Sunday, October 11, 2015

Don't it make my Brown Eyes Blue?

"Eyes are the windows on the soul." Many people have been credited with that quote. Crystal Gayle sang "Don't it Make my Brown Eyes Blue." Bob Marley sang that a man's eye color is irrelevant in his War, lamenting the significance society associates with skin color. Eyes have had their share of attention over the years.

We see a a great many catchy headlines. Let's face it, the writers and editors are skilled at catching our attention. But a story recently posted by Essilor, the "world's leading provider of eyeglass lenses" caught my eye. We have heard a great deal in workers' compensation about pain, and more specifically how to deal with pain. Stories about pain catch my attention.

Well according to Essilor, the color of your eyes is a predictor of how "pain-tolerant" you are. They tout research out of the University of Pittsburgh that they say supports "eye color is related to pre-dispositional traits such as pain-tolerance and alcohol susceptibility." That is a simplification. Eye color does not affect pain. 

Stated more precisely, "the genes that determine your eye color also impact how your body reacts to pain and alcohol." So the color of your eyes are an external evidence that you have certain gene traits. It is these traits that also affect your perception of pain.

Scientists at one time believed humans "had 2 million genes." But more recently, the published belief is that we have "only" about 19,000. Essilor says that "eye color is based on 12 to 13 individual variations in people's genes." One of these genes "is related to darker eyes" and a proteins controlled by that gene "is related to pain" perception.

The researchers at the University of Pittsburgh studied 58 pregnant women. In the field of statistics, that is a very small sample to study. They found "that women with blue or green eyes experienced less pain than women with brown or hazel." The study also concluded that "women with lighter colored eyes also had less anxiety after giving birth and lower rates of post-partum depression," according to the Daily Caller

One of the researchers told MedPageToday that this is "just a pilot study with small number of women." The lead author provided more detail on the methodology of the study. The reaction to pain medication was one of the study factors. They concluded "dark-eyed women had greater pain," according to the study, because of "their increased pain reduction when they were given epidural analgesia." So some portion of the finding is subjective in nature, relying upon the self-reporting of pain and relief from this treatment.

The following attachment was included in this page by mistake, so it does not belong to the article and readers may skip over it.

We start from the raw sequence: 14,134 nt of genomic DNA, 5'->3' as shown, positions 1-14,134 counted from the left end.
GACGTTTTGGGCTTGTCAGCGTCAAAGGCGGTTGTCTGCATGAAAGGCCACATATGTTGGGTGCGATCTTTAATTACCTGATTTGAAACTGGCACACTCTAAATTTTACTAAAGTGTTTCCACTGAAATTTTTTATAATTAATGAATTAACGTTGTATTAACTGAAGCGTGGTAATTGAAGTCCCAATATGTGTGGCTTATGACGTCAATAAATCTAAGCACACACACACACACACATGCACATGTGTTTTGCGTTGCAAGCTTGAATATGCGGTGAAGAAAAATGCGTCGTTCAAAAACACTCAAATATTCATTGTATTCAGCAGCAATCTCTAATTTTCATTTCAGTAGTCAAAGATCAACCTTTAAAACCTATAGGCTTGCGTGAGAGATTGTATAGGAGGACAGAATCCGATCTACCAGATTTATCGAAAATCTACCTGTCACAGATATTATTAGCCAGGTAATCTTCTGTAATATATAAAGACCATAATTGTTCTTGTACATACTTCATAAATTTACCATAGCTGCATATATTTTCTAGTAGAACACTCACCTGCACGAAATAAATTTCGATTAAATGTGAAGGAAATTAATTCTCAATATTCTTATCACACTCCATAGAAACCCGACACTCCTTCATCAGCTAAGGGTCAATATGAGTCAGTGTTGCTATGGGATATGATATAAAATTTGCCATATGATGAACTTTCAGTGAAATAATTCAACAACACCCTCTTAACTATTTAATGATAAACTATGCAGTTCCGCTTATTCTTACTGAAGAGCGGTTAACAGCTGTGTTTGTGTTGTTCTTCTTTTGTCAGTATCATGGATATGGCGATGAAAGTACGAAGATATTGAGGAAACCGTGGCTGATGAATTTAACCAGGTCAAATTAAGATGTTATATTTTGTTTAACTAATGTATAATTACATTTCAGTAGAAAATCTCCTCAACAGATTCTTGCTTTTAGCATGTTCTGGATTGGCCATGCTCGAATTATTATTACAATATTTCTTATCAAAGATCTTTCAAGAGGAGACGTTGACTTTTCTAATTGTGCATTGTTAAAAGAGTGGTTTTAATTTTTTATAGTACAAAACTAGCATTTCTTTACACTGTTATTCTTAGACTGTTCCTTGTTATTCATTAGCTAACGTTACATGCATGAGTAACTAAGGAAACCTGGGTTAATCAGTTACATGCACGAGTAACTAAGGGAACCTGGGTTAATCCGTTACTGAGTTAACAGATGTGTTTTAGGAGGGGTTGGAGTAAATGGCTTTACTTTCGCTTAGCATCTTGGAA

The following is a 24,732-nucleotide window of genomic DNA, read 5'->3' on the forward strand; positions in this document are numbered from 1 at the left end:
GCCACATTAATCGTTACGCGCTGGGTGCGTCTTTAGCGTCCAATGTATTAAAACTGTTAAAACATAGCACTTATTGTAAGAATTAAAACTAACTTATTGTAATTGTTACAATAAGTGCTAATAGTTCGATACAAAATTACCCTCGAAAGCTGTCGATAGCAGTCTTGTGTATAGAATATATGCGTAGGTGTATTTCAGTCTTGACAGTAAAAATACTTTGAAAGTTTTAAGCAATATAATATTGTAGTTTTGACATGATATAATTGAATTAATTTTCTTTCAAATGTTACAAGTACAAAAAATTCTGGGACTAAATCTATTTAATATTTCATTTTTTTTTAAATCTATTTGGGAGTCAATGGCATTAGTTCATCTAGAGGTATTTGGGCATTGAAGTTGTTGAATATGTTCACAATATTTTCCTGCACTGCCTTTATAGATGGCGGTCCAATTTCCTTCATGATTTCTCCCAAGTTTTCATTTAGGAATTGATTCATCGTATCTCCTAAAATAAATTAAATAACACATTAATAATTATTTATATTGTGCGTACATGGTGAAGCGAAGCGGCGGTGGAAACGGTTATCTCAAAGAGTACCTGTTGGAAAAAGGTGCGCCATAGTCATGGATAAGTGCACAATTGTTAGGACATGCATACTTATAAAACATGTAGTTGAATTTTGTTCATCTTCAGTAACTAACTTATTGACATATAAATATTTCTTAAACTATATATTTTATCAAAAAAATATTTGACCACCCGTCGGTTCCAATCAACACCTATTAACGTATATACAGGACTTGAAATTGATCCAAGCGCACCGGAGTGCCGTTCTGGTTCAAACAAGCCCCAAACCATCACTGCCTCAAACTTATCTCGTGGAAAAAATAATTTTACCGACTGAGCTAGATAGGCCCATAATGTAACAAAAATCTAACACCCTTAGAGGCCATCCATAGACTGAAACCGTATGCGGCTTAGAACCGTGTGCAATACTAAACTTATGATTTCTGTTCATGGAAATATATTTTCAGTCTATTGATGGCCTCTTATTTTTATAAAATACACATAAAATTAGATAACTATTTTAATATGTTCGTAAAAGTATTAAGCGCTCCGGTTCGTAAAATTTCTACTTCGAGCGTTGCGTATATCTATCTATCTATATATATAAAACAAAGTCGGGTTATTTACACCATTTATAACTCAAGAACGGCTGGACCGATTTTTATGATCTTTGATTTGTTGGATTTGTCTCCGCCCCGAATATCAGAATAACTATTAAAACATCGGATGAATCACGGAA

The lead author also conceded that the pain reduction figures "show a trend," but admitted that "they are not statistically significant." Instead, "there is more of a reduction in pain with the epidural because those with dark eyes appear to have more sensitivity to pain and therefore may get a stronger impact from pain relief treatment." So the gene influence may not be about how we perceive pain, but how susceptible we are to things that relieve pain?

They promise further studies, including "non-pregnant women and would also look at the relationship between eye color and pain among men." This  breadth should help with the author's perception that the current data lacks statistical significance. For such significance, large groups of people from a variety of perspectives will have to be studied in multiple studies. 

An interesting note from the world of modern medicine. How do they come up with these things? Well, one researcher said this idea came from a water-cooler comment about a patient, in which a resident said "see, that woman has brown eyes . . . she is going to be trouble." That points out the value of the perspective that front line observers might bring to a question.

Pain is a an issue in workers' compensation. It will continue to be an issue because injuries result in pain. How we deal with that pain and other symptoms has been opium-focused for the last three decades and the market is looking for other answers. Perhaps a better understanding of how we react to those medications, and why genetically, will help with this. 

We will also see studies of what else influences pain. Last year we heard about the relationship of smoking and pain. It appears that there are many avenues of inquiry that may be relevant to the issue of pain and how we can deal with it, alleviate it, and move forward from it. 

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